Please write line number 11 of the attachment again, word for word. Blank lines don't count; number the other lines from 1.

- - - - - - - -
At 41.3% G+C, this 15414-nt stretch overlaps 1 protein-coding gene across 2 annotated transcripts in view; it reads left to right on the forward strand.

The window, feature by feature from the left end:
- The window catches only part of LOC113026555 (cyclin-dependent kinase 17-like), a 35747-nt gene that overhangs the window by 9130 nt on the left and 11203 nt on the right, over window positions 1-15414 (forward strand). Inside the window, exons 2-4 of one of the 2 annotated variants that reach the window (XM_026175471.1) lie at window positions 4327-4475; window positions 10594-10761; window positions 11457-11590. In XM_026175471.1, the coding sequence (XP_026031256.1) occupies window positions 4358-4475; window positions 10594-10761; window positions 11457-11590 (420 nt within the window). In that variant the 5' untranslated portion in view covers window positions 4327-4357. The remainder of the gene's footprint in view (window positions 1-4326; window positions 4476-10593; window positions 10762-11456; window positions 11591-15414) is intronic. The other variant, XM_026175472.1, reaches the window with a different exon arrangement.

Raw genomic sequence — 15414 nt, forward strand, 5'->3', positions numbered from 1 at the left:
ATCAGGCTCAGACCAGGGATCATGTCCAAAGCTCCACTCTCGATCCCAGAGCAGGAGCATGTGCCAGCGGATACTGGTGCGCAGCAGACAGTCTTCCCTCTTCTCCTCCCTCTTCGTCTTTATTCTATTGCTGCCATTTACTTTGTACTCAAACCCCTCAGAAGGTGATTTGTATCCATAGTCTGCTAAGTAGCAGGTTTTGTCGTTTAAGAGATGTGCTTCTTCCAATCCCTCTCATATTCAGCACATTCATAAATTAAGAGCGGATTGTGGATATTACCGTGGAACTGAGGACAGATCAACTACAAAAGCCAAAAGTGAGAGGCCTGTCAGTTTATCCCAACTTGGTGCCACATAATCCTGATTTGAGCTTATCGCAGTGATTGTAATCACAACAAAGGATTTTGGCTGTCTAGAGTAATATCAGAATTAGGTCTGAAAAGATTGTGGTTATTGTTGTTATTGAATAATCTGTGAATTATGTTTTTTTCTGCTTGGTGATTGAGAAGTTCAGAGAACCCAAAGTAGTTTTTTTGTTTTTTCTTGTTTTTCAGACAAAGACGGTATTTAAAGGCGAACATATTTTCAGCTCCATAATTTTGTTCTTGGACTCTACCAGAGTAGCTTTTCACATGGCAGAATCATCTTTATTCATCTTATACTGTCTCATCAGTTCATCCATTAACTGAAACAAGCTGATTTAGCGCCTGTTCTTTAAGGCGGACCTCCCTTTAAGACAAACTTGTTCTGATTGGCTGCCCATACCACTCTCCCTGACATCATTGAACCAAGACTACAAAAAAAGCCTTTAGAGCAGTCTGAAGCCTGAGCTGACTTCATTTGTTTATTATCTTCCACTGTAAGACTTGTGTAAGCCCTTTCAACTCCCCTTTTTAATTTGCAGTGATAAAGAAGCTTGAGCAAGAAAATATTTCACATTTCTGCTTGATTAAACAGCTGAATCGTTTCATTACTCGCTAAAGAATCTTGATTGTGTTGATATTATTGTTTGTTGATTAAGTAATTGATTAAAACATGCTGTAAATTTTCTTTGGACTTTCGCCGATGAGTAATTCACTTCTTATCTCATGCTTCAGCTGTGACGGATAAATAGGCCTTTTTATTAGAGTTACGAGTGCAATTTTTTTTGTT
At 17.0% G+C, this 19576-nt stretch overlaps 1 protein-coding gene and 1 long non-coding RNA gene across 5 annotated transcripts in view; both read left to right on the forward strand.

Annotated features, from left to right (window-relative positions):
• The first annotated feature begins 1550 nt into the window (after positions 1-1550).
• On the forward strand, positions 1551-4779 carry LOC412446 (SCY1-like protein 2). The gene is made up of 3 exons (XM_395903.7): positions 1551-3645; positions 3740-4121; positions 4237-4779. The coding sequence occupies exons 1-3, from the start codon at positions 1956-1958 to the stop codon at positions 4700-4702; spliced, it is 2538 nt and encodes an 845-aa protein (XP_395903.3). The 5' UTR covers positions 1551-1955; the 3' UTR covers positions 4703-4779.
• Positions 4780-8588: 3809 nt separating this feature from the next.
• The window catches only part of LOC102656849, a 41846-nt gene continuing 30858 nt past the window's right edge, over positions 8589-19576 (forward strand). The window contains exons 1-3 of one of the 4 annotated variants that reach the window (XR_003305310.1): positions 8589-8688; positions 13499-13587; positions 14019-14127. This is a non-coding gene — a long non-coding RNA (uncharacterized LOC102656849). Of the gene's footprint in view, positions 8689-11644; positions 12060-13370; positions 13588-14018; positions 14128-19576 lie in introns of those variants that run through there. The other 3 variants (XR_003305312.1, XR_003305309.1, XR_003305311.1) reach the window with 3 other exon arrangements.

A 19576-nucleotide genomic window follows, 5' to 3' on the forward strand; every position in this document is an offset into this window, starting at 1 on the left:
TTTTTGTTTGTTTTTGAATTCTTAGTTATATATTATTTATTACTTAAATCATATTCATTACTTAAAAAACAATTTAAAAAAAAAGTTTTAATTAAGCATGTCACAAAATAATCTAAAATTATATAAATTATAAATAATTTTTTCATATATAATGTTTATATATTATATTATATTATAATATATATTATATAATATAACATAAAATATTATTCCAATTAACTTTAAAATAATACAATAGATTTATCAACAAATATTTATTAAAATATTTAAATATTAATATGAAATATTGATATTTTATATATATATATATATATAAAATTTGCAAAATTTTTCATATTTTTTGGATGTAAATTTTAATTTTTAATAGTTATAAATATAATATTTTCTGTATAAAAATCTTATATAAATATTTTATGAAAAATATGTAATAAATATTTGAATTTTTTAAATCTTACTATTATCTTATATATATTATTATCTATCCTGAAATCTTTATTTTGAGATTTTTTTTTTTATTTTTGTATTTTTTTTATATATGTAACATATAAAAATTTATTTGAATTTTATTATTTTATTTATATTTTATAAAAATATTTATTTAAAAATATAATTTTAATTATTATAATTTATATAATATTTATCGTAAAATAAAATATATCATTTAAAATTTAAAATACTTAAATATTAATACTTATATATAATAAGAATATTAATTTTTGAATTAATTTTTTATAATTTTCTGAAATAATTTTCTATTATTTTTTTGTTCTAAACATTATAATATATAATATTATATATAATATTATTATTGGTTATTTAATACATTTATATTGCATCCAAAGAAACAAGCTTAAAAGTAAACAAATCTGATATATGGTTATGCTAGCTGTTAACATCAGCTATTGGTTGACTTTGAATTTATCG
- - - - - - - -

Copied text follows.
• The window catches only part of LOC102656849, a 41846-nt gene continuing 30858 nt past the window's right edge, over positions 8589-19576 (forward strand). The window contains exons 1-3 of one of the 4 annotated variants that reach the window (XR_003305310.1): positions 8589-8688; positions 13499-13587; positions 14019-14127. This is a non-coding gene — a long non-coding RNA (uncharacterized LOC102656849). Of the gene's footprint in view, positions 8689-11644; positions 12060-13370; positions 13588-14018; positions 14128-19576 lie in introns of those variants that run through there. The other 3 variants (XR_003305312.1, XR_003305309.1, XR_003305311.1) reach the window with 3 other exon arrangements.